On December 1, 2016, several revisions to the Federal Rules of Appellate Procedure go into effect. Of particular importance to appeals in civil actions are the changes to the method of counting days for deadlines after electronic service and the reductions in length limits imposed on briefs and other papers filed with the appellate court.

The "Three-Day Rule" Will No Longer Apply to Electronic Service

Starting in 2002, Rule 26(c) of the Appellate Rules treated electronic service like service by traditional mail, and thus allowed a party to tack on three additional days to respond to a filing served electronically. The Advisory Committee noted at that time that, although electronic service is "usually instantaneous," there remained the potential for "technical problems," thus justifying the extra buffer of three days to respond. Fourteen years of experience with electronic filing belied those concerns, and the 2016 revisions remove the benefit of the three-day rule for documents filed electronically. Specifically, revised Rule 26(c) clarifies that electronic service must be construed "as delivery on the date of service stated in the proof of service," thus making electronic service equivalent to same-day, in-person service. The Advisory Committee has explained that its earlier concerns regarding electronic service "have been substantially alleviated by advances in technology and widespread skill in using electronic transmission." Recognizing that electronic service can be accomplished at any time and date, however, the Committee also emphasized that service "after business hours, or just before or during a weekend or holiday, may result in a practical reduction in the time available to respond." In such circumstances, parties may seek extensions from the court "to prevent prejudice."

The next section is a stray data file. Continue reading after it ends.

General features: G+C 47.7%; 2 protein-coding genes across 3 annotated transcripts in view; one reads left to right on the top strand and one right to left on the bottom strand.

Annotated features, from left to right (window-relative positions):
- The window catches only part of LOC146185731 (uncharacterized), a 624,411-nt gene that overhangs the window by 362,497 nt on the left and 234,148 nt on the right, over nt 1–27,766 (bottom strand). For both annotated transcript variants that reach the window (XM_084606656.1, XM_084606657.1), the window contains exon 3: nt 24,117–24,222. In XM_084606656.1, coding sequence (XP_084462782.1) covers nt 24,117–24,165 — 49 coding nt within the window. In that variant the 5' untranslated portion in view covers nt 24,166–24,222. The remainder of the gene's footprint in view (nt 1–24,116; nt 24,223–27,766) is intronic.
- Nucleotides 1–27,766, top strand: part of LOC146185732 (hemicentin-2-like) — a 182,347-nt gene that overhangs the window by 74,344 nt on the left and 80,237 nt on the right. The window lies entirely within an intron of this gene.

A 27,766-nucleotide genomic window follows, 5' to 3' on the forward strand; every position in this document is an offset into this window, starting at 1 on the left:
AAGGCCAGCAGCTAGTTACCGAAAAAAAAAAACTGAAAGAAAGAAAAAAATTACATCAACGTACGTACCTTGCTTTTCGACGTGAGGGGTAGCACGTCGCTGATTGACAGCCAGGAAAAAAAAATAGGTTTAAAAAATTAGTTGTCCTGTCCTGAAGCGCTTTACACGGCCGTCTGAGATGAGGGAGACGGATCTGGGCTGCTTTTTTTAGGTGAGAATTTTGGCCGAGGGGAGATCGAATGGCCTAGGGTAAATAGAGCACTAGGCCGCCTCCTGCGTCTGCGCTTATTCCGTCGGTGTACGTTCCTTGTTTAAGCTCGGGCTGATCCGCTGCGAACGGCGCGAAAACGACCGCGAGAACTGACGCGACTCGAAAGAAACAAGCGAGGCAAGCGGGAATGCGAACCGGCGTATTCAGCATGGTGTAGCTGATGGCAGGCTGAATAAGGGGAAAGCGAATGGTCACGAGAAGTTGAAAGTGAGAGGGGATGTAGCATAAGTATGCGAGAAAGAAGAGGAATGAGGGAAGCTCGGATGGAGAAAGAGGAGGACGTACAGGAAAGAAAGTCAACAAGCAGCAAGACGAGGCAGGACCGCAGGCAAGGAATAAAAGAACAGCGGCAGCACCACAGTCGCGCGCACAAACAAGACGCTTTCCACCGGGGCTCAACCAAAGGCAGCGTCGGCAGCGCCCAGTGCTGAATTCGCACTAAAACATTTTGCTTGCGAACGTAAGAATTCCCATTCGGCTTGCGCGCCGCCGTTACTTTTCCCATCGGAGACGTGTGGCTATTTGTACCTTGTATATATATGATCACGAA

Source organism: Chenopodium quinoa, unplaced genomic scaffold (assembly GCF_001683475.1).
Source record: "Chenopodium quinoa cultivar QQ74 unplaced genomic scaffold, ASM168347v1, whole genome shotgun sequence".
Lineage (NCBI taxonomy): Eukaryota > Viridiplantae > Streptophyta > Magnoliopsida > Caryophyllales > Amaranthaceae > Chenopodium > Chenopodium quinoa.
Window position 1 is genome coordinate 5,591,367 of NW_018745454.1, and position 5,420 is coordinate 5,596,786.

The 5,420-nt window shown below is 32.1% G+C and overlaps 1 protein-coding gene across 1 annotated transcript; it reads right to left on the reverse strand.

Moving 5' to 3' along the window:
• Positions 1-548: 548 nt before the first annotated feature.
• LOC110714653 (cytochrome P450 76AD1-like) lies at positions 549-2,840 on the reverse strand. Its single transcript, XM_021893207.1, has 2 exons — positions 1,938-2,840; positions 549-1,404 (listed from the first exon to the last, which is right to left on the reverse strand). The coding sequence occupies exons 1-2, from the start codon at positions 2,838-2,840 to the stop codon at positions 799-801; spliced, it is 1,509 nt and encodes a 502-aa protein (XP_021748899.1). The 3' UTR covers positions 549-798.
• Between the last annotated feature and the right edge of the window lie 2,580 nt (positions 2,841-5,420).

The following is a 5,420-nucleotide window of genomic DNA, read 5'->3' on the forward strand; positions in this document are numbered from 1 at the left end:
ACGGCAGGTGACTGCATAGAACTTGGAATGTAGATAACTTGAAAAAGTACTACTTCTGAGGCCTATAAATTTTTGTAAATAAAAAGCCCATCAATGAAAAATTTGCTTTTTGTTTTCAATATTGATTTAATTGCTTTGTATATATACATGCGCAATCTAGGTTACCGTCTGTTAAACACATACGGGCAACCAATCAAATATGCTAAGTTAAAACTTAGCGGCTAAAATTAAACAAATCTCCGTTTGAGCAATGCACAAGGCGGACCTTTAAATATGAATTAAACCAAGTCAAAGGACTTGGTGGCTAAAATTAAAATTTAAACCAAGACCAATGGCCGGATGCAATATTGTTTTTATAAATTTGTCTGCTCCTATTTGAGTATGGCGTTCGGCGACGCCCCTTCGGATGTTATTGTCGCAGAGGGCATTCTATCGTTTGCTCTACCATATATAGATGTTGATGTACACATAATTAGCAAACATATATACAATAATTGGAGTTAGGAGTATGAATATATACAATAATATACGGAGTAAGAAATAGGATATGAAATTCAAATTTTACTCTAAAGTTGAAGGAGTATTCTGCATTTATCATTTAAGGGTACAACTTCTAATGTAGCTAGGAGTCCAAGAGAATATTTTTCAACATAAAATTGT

Word Limits Will Shrink for Filings

The 2016 amendments also reduce the length limits imposed on briefs and other papers filed in appeals. In 1998, the Advisory Committee first accounted for technological advances in word processing by converting the limits for briefs from pages to words, using a conversion ratio of 280 words per page (e.g., the 50-page limit for principal briefs became a 14,000-word limit). Starting on December 1, the Rules will now (a) convert the page limits for all filings generated on computer to word limits; and (b) impose a lower conversion ratio of 260 words per page. Accordingly, the new length limits for computer-generated filings will be as follows:

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The New Rules Will Go into Effect in (Almost) All of the Circuits on December 1, 2016

Unless noted otherwise in its local rules, each federal court of appeals will adopt the changes to the three-day rule for electronic service and shortened length limits as of December 1, 2016. Some of the circuits, however, have already announced that they will be retaining the older, longer limits for briefs. And the Ninth Circuit has even announced that it will be retaining the three-day rule for electronic service. The chart below reflects each circuit's response to the above-discussed 2016 amendments. Those circuits following the 2016 revisions are marked "New," and those adhering to the pre-2016 rules are marked "Old."

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